Retribution Gospel Choir

    2

    8
    Sub Pop - January 26, 2010

    There is something refreshing and honest about Retribution Gospel Choir’s second album, 2. A fitting title not just chronologically but thematically, 2 finds the trio, fronted by Low’s Alan Sparhawk, strengthening the simple vision presented on its 2008 self-titled debut. What is so admirable is that on 2, the band doesn’t refine its essential core of Crazy Horse-style rock or smooth out the edges. The songs, instead, are dirtied, beaten up a little. It’s a more than suitable treatment.

    Retribution Gospel Choir’s sound is best exemplified in “Your Bird,” which follows raucous album opener “Hide It Away.” In less than three minutes, Sparhawk, backed by bassist Steve Garrington and drummer Eric Pollard, delivers a crushing, concise symphony: four ascending chords, two verses, and a minute-long outro that gives Pollard a chance to absolutely tackle his way through the cranked distortion.

    Though Sparhawk is a starting point — his delivery here is passionate and unleashed, raw in a way rarely heard in Low’s glacial melodies — 2, more than its predecessor, starts from the bottom up, the drums headlining as much as the vocals. Check the inspired two-minute intro to “Something’s Going To Break” for confirmation, or album standout “Poor Man’s Daughter.”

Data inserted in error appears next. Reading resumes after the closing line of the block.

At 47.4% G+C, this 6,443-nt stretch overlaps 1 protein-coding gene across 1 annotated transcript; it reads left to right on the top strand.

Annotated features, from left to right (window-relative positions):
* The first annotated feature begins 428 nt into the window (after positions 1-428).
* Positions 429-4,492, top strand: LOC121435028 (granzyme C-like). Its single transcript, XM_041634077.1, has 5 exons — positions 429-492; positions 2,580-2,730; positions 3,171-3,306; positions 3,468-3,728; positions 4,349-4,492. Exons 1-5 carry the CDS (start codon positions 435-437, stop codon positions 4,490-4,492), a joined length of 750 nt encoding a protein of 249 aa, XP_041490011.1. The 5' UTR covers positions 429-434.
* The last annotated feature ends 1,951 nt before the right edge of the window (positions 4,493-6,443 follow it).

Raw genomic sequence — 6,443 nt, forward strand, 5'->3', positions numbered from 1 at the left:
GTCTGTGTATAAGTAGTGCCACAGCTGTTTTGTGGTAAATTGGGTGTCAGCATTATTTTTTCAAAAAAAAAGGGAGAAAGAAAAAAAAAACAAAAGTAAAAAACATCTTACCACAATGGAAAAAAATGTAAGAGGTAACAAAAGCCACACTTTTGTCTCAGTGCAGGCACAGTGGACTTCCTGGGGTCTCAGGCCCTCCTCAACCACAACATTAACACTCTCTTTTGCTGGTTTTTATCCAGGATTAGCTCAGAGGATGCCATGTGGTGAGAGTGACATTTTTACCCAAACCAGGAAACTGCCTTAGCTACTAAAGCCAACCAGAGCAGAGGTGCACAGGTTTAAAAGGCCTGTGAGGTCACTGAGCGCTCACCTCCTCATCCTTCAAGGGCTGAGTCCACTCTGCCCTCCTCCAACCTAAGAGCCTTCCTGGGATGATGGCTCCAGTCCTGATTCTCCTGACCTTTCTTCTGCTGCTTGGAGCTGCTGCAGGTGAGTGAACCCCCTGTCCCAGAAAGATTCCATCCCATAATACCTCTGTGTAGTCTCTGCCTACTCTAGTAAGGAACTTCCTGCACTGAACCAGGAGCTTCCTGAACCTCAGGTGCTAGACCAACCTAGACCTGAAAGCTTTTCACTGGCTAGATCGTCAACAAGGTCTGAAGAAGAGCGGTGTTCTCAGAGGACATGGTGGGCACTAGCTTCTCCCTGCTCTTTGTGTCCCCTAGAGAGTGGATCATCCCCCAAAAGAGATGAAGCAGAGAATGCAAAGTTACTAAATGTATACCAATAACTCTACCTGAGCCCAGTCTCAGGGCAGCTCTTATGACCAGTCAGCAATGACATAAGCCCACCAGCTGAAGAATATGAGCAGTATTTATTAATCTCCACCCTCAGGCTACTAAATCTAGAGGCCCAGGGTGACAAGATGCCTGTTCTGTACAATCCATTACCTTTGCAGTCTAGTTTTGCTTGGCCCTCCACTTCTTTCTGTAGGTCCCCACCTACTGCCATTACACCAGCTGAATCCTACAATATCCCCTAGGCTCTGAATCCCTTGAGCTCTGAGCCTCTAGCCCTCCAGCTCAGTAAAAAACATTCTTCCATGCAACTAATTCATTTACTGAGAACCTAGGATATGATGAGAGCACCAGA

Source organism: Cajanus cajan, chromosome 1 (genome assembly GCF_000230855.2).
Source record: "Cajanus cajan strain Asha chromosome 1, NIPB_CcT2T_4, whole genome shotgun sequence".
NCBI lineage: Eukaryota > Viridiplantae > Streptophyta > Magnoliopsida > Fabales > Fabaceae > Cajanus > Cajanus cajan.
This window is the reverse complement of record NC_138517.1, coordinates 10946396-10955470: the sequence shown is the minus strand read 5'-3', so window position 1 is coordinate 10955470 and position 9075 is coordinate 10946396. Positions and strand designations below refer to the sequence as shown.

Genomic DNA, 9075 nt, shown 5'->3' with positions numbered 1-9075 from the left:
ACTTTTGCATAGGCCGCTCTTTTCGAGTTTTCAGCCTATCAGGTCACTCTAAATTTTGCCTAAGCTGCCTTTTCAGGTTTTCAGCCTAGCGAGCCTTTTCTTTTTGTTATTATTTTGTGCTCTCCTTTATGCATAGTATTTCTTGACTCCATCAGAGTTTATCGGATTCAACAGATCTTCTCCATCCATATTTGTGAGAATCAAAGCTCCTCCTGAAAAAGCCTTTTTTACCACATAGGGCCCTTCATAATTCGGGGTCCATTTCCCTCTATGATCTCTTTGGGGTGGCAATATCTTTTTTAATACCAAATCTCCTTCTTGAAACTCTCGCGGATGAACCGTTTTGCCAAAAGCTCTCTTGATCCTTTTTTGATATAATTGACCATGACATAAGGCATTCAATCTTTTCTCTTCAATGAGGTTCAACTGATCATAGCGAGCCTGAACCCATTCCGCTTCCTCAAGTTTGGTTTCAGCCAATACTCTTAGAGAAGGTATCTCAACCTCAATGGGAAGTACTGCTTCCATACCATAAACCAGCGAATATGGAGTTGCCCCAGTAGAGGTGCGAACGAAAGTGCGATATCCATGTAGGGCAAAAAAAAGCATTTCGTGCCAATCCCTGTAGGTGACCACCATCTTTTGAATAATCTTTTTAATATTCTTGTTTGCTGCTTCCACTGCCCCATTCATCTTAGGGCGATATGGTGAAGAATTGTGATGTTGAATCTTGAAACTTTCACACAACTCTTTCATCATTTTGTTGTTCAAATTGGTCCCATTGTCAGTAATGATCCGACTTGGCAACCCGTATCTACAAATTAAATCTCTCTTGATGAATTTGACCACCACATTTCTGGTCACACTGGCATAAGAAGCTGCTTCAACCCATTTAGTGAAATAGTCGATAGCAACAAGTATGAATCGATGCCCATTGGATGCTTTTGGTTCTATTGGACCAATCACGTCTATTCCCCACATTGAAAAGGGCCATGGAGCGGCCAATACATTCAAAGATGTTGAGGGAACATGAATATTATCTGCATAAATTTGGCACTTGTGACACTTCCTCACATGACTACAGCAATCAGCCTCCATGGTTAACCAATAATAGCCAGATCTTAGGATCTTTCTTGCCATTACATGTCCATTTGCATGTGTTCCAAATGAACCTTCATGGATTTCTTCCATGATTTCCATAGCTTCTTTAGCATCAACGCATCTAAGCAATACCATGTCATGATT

If there’s any criticism of 2, it’s that several songs, particularly “White Wolf” and “Workin’ Hard,” stick too close to the formula the band established on “They Knew You Well” and “What She Turned Into” from its first album. Or that Retribution Gospel Choir keeps too close a watch on itself, only dabbling with longer forms and improvisation on the aptly titled “Electric Guitar,” or subdued, gorgeous closer “Bless Us All.” But this is a band that is confident and self-assured, giving itself 10 tracks to start and finish its mission. And isn’t that a mark of a great band, that it knows its strengths and continues to deliver on what it does best?